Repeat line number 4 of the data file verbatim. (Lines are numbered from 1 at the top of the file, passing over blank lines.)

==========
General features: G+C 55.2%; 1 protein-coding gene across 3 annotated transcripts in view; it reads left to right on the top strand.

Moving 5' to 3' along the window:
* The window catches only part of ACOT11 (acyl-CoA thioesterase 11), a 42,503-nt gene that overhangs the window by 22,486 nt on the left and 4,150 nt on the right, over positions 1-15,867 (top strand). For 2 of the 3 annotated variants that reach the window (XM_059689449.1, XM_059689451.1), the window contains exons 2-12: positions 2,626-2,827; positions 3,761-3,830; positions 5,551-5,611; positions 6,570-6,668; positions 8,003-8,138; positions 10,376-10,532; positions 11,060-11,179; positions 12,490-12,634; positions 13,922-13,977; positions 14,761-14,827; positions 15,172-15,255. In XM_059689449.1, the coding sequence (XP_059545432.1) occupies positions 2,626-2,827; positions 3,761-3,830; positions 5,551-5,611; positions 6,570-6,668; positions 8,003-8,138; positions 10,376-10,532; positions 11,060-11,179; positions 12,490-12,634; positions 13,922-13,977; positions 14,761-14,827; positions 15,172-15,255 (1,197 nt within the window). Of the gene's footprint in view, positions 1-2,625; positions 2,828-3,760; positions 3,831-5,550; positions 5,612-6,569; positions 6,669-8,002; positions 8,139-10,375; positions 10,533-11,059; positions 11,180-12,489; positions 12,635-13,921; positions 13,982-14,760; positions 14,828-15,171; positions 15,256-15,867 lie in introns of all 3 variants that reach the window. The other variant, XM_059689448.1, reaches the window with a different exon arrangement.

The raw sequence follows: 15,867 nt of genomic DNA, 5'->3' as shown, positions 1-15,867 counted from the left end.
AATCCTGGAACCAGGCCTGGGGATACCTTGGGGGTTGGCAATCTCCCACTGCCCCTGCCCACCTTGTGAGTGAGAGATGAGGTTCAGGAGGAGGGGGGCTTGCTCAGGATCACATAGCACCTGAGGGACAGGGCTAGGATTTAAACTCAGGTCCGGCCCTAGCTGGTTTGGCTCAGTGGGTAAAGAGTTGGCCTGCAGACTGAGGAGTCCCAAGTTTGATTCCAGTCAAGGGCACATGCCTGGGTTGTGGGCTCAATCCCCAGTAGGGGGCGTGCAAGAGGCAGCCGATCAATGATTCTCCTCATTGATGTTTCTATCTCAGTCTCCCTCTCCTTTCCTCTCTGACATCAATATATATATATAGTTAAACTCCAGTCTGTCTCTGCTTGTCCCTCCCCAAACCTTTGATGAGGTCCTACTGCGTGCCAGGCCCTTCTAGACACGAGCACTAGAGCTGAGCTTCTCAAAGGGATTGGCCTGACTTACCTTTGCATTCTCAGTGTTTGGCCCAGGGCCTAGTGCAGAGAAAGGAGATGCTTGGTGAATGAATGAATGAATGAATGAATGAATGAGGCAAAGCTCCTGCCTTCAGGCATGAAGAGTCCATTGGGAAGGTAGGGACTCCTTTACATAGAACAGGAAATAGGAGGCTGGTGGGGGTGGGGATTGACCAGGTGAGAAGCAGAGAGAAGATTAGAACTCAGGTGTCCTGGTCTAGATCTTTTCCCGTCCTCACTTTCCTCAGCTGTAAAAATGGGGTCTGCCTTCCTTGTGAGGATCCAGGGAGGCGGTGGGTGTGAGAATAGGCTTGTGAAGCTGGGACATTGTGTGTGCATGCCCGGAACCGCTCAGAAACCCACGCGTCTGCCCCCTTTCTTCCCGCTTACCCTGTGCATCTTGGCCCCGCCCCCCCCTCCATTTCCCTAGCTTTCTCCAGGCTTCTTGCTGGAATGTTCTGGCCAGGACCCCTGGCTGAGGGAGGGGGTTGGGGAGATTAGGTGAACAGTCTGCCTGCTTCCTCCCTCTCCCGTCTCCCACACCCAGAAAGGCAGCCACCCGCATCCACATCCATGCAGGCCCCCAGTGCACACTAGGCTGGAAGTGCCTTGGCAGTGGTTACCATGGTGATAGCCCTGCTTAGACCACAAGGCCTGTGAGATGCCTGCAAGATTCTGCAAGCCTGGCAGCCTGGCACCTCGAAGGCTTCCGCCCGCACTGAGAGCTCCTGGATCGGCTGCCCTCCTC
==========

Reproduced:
The raw sequence follows: 15,867 nt of genomic DNA, 5'->3' as shown, positions 1-15,867 counted from the left end.